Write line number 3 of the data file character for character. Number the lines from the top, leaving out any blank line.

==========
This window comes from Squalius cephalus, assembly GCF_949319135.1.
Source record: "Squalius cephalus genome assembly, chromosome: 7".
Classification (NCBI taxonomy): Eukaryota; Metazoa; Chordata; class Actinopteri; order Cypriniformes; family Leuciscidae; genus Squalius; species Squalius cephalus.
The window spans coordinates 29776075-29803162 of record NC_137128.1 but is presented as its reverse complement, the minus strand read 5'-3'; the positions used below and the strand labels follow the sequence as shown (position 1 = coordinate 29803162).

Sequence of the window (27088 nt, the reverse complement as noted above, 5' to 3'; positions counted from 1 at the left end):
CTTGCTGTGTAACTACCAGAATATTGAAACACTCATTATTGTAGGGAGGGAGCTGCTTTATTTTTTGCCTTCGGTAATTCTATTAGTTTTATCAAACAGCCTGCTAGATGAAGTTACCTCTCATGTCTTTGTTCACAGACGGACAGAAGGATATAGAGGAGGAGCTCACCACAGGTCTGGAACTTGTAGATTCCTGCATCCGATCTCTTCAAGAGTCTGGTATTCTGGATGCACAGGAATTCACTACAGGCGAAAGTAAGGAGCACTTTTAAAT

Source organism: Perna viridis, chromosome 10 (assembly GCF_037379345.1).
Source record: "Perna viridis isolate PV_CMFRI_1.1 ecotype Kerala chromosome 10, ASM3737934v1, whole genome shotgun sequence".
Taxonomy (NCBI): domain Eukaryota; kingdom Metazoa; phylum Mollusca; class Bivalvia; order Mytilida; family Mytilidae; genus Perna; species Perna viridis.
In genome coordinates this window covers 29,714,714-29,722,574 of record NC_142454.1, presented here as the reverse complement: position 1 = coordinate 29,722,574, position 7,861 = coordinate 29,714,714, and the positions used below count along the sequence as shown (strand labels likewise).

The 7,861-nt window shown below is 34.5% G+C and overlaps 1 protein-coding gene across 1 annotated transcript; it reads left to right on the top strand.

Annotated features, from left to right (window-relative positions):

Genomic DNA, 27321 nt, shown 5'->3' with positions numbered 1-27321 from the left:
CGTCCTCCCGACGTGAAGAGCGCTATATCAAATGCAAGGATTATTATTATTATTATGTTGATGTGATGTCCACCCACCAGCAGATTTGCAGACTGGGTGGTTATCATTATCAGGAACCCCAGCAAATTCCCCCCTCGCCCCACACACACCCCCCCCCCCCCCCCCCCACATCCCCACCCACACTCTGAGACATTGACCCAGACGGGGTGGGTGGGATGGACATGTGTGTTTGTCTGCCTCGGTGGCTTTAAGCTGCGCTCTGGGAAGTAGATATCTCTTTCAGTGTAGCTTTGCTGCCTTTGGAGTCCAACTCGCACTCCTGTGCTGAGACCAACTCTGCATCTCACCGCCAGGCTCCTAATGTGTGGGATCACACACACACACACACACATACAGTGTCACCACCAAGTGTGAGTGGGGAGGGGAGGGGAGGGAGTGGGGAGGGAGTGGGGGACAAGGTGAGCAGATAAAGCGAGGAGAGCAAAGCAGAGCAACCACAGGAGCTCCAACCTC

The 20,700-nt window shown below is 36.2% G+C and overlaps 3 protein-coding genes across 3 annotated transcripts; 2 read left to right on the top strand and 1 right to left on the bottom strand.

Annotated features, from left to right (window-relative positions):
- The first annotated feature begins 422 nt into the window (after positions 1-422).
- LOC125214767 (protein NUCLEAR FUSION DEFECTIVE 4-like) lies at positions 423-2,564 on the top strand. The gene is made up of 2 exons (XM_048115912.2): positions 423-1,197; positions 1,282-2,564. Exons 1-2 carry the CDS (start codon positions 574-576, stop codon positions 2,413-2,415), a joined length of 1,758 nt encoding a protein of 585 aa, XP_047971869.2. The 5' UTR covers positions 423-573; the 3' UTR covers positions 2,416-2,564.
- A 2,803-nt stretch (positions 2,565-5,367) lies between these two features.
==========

Classification (NCBI taxonomy): Eukaryota; Metazoa; Chordata; class Actinopteri; order Cypriniformes; family Leuciscidae; genus Squalius; species Squalius cephalus.